EDIT: Methane is .00017% of the Earth's atmosphere. It cannot be a major factor in retaining heat in the Earth's atmosphere, even though it may be 20 times more effective than wator vapor at retaining heat, it exists in such
low concentrations that it can't have a significant effect. To be clear, wator vapor is up to 4% of the atmosphere at any time, so it exists in concentrations 20,000 times greater than Methane.
EDIT 2: it doesn't matter how good methane is at retaining heat if it exists in the parts per billion range...it's negligible. It would be equivalent to eating a single additional calorie a day in your 2000 calorie diet. It would not cause you to gain weight. Equivalently, if you exercise 1.8 more seconds a day than you usually do, you're not going to gain more muscle or burn more fat.
EDIT 3: https://cdiac.ess-dive.lbl.gov/trends/atm_meth/ice_core_meth... ice cores showing variable methane rates over the last 800K years, a time in which we've swing in and out of ice ages several times over.
Also, humans killed off megafauna much larger than cows and taking up much more biomass towards the end of the Paleolithic era, in a time when the climate was rapidly warming. Despite plunging populations of megafauna and their supposedly toxic digestive systems, the climate continued to warm by 8 degrees around 12000 years BP, well before we discovered fossil fuels. https://royalsocietypublishing.org/doi/full/10.1098/rspb.201...
There used to be a relatively stable equilibrium in the climate. There have always, and will always, be many mechanisms contributing to the overall total radiative forcing.
We can’t reduce how much water vapor is in the atmosphere very easily. But methane, we can.
It doesn’t matter that methane has low partial pressure. What matters is the total radiative forcing, and every molecule of uncombusted methane has a very high radiative forcing in the atmosphere.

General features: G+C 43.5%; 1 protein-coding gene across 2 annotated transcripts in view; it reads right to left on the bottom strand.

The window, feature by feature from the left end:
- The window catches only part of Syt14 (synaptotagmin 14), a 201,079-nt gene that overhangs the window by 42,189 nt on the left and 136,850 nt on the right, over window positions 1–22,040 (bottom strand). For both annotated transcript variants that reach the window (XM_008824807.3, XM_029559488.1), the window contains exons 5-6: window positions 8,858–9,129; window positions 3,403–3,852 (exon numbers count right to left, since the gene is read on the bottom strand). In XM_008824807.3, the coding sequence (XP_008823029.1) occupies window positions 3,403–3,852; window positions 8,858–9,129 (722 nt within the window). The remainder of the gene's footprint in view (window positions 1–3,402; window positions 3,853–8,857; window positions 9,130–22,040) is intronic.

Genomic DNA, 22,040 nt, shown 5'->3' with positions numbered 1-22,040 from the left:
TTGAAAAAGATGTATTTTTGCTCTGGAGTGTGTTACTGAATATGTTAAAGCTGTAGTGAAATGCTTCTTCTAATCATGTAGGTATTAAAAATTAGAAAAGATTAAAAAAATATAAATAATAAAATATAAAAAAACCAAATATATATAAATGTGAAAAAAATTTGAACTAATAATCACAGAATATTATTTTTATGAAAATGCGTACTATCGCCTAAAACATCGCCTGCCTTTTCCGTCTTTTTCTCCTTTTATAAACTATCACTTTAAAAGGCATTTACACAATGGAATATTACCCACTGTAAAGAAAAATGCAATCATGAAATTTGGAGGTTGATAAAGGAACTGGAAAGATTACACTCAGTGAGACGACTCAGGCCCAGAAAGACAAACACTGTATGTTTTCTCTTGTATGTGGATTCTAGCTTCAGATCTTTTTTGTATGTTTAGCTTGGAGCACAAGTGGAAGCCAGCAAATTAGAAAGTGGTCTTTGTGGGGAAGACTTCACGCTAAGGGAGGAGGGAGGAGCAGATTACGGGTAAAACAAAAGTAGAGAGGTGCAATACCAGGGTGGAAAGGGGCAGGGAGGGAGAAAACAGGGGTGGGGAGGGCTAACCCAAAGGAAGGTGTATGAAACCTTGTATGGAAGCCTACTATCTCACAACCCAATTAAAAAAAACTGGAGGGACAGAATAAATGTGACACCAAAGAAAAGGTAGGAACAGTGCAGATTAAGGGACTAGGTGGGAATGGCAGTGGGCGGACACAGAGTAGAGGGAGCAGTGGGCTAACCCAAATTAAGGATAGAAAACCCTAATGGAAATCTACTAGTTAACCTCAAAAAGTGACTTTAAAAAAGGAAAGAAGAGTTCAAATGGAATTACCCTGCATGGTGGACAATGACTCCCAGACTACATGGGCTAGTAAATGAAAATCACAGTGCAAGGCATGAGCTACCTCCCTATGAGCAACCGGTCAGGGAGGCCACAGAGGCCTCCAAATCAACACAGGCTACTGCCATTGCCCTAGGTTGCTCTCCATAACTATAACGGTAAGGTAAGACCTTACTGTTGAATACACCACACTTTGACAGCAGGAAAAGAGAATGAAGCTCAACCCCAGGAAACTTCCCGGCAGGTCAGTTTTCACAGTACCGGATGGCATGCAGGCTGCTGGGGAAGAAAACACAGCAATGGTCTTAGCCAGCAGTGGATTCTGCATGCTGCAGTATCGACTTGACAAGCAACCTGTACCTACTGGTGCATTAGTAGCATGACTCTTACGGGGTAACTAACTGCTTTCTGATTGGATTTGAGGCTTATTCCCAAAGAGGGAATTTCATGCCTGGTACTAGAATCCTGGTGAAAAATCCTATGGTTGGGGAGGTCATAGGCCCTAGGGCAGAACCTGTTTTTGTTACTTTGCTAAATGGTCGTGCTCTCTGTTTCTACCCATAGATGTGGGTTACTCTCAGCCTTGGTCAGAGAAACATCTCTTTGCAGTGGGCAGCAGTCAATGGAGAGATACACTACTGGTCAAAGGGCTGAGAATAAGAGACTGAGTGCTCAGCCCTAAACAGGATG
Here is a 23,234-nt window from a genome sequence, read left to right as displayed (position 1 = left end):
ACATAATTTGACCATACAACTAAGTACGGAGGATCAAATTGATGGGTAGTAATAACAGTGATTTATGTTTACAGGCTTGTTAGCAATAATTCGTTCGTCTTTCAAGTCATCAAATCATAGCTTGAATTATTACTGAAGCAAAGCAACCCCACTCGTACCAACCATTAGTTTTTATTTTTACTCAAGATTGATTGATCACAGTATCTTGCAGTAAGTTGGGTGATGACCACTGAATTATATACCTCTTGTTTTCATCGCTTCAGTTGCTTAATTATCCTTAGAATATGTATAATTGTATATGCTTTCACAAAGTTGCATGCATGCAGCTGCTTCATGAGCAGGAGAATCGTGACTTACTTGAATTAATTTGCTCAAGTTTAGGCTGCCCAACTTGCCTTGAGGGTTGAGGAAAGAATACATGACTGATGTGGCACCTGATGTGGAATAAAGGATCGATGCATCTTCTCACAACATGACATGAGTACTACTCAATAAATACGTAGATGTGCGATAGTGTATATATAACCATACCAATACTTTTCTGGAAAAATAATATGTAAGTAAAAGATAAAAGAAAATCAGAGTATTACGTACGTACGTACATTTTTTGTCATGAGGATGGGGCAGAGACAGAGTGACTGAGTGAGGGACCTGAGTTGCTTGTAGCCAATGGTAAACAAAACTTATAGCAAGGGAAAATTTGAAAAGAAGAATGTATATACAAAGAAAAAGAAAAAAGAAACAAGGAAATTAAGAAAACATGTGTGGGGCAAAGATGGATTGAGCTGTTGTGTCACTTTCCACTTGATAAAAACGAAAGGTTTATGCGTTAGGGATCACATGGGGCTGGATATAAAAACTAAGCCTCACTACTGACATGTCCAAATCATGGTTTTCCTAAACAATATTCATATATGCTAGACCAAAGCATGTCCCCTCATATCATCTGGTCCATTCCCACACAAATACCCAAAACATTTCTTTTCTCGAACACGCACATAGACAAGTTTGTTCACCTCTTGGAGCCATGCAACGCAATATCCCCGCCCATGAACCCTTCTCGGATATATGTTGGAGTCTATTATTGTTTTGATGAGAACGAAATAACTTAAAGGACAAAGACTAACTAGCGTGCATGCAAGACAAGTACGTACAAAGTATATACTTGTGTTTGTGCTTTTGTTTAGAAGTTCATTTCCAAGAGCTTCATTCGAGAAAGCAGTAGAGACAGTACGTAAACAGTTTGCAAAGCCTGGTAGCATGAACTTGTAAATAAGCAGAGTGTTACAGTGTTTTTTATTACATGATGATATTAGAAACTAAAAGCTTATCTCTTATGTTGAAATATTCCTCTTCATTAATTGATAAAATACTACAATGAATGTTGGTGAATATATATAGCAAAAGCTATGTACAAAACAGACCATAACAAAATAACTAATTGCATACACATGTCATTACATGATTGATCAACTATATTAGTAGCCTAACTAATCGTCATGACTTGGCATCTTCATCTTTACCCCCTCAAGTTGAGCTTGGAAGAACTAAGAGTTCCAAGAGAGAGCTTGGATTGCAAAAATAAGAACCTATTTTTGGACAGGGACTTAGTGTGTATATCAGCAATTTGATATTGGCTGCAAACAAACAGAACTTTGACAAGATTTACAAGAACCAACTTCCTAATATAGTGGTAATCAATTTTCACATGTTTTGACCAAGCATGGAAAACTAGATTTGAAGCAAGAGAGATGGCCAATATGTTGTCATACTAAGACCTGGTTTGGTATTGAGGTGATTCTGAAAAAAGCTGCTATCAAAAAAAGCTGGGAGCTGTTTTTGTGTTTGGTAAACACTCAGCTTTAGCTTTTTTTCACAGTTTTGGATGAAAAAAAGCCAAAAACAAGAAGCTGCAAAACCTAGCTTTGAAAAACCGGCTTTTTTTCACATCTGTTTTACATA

Climate is like your budget. There's a lot of factors flowing into it, and even a very small change (e.g. 0.1% additional water vapor) can flip the sign on the total balance. Sorry, but your argument about the magnitude of the problem is just wrong.
Further, this particular seaweed is presently undomesticated – which means that of the various types of algal cultivation methods (rope culture, tumble culture, etc) no one has quite gotten down the best means of getting stable growth out of the strain. This is what we are working to do.
From the article: "When added to cow feed at less than 2% of the dry matter, this particular seaweed completely knocks out methane production.".
A bigger problem may be where AT can be farmed, since it is not native to US waters (except Hawaii) and permitting agencies are understandably strict about introductions.
Are you starting by trying to grow undomesticated seaweed in a completely artificial setting, is the first step to domesticate the seaweed in the sea, something else?
> “If we’re able to work out how to scale up the seaweed to such a level to that can feed all of the cows and the sheep and the goats around the world, then it’s going to have a huge impact on the climate;
And there you go. That's the hard part that you cannot just hand-wave away.
You also have to wonder what the impact of growing all this seaweed (or harvesting it) to feed the planet's bovine population will be. In the end, the problem is due to the massive scale of human consumption on this planet. The mitigation might be just as bad when you consider the scale at which you have to produce the 'better' solution.